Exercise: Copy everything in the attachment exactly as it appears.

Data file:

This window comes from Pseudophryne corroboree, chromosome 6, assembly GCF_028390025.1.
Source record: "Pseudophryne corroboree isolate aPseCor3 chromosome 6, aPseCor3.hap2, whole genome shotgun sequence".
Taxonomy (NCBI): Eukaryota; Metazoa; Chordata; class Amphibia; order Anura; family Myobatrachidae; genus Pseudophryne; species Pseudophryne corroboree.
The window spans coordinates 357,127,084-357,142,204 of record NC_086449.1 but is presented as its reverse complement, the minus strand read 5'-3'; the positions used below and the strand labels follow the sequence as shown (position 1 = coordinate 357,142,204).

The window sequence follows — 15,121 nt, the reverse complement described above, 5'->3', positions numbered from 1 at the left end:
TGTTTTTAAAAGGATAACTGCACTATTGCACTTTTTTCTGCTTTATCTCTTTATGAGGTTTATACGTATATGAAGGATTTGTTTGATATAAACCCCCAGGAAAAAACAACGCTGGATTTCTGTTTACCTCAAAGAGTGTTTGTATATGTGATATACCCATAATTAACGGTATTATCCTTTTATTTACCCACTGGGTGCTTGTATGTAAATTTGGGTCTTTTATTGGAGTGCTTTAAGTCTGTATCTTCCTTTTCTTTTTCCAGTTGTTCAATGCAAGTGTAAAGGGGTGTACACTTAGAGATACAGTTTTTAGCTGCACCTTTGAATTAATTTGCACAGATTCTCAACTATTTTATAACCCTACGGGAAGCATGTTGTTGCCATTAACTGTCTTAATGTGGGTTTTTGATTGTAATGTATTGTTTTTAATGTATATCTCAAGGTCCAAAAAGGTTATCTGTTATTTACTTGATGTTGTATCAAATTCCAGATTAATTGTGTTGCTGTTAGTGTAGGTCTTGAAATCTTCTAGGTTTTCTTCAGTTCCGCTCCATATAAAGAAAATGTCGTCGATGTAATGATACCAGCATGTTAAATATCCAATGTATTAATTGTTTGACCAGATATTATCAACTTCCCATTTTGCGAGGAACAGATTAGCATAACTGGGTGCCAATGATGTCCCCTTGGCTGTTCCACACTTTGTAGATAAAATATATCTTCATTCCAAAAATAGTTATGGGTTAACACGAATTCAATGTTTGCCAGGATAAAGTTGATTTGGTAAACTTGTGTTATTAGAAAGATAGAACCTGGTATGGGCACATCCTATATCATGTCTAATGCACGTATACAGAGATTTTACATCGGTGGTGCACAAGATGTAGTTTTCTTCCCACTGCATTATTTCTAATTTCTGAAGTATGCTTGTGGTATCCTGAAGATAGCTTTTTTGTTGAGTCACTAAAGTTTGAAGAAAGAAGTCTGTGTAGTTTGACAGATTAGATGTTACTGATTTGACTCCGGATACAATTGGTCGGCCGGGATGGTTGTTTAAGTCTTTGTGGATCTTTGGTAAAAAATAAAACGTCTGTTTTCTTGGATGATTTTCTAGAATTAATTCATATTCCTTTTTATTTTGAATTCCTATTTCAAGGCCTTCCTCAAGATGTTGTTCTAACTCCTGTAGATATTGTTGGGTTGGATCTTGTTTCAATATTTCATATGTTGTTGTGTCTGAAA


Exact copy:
This window comes from Pseudophryne corroboree, chromosome 6, assembly GCF_028390025.1.
Source record: "Pseudophryne corroboree isolate aPseCor3 chromosome 6, aPseCor3.hap2, whole genome shotgun sequence".
Taxonomy (NCBI): Eukaryota; Metazoa; Chordata; class Amphibia; order Anura; family Myobatrachidae; genus Pseudophryne; species Pseudophryne corroboree.
The window spans coordinates 357,127,084-357,142,204 of record NC_086449.1 but is presented as its reverse complement, the minus strand read 5'-3'; the positions used below and the strand labels follow the sequence as shown (position 1 = coordinate 357,142,204).

The window sequence follows — 15,121 nt, the reverse complement described above, 5'->3', positions numbered from 1 at the left end:
TGTTTTTAAAAGGATAACTGCACTATTGCACTTTTTTCTGCTTTATCTCTTTATGAGGTTTATACGTATATGAAGGATTTGTTTGATATAAACCCCCAGGAAAAAACAACGCTGGATTTCTGTTTACCTCAAAGAGTGTTTGTATATGTGATATACCCATAATTAACGGTATTATCCTTTTATTTACCCACTGGGTGCTTGTATGTAAATTTGGGTCTTTTATTGGAGTGCTTTAAGTCTGTATCTTCCTTTTCTTTTTCCAGTTGTTCAATGCAAGTGTAAAGGGGTGTACACTTAGAGATACAGTTTTTAGCTGCACCTTTGAATTAATTTGCACAGATTCTCAACTATTTTATAACCCTACGGGAAGCATGTTGTTGCCATTAACTGTCTTAATGTGGGTTTTTGATTGTAATGTATTGTTTTTAATGTATATCTCAAGGTCCAAAAAGGTTATCTGTTATTTACTTGATGTTGTATCAAATTCCAGATTAATTGTGTTGCTGTTAGTGTAGGTCTTGAAATCTTCTAGGTTTTCTTCAGTTCCGCTCCATATAAAGAAAATGTCGTCGATGTAATGATACCAGCATGTTAAATATCCAATGTATTAATTGTTTGACCAGATATTATCAACTTCCCATTTTGCGAGGAACAGATTAGCATAACTGGGTGCCAATGATGTCCCCTTGGCTGTTCCACACTTTGTAGATAAAATATATCTTCATTCCAAAAATAGTTATGGGTTAACACGAATTCAATGTTTGCCAGGATAAAGTTGATTTGGTAAACTTGTGTTATTAGAAAGATAGAACCTGGTATGGGCACATCCTATATCATGTCTAATGCACGTATACAGAGATTTTACATCGGTGGTGCACAAGATGTAGTTTTCTTCCCACTGCATTATTTCTAATTTCTGAAGTATGCTTGTGGTATCCTGAAGATAGCTTTTTTGTTGAGTCACTAAAGTTTGAAGAAAGAAGTCTGTGTAGTTTGACAGATTAGATGTTACTGATTTGACTCCGGATACAATTGGTCGGCCGGGATGGTTGTTTAAGTCTTTGTGGATCTTTGGTAAAAAATAAAACGTCTGTTTTCTTGGATGATTTTCTAGAATTAATTCATATTCCTTTTTATTTTGAATTCCTATTTCAAGGCCTTCCTCAAGATGTTGTTCTAACTCCTGTAGATATTGTTGGGTTGGATCTTGTTTCAATATTTCATATGTTGTTGTGTCTGAAA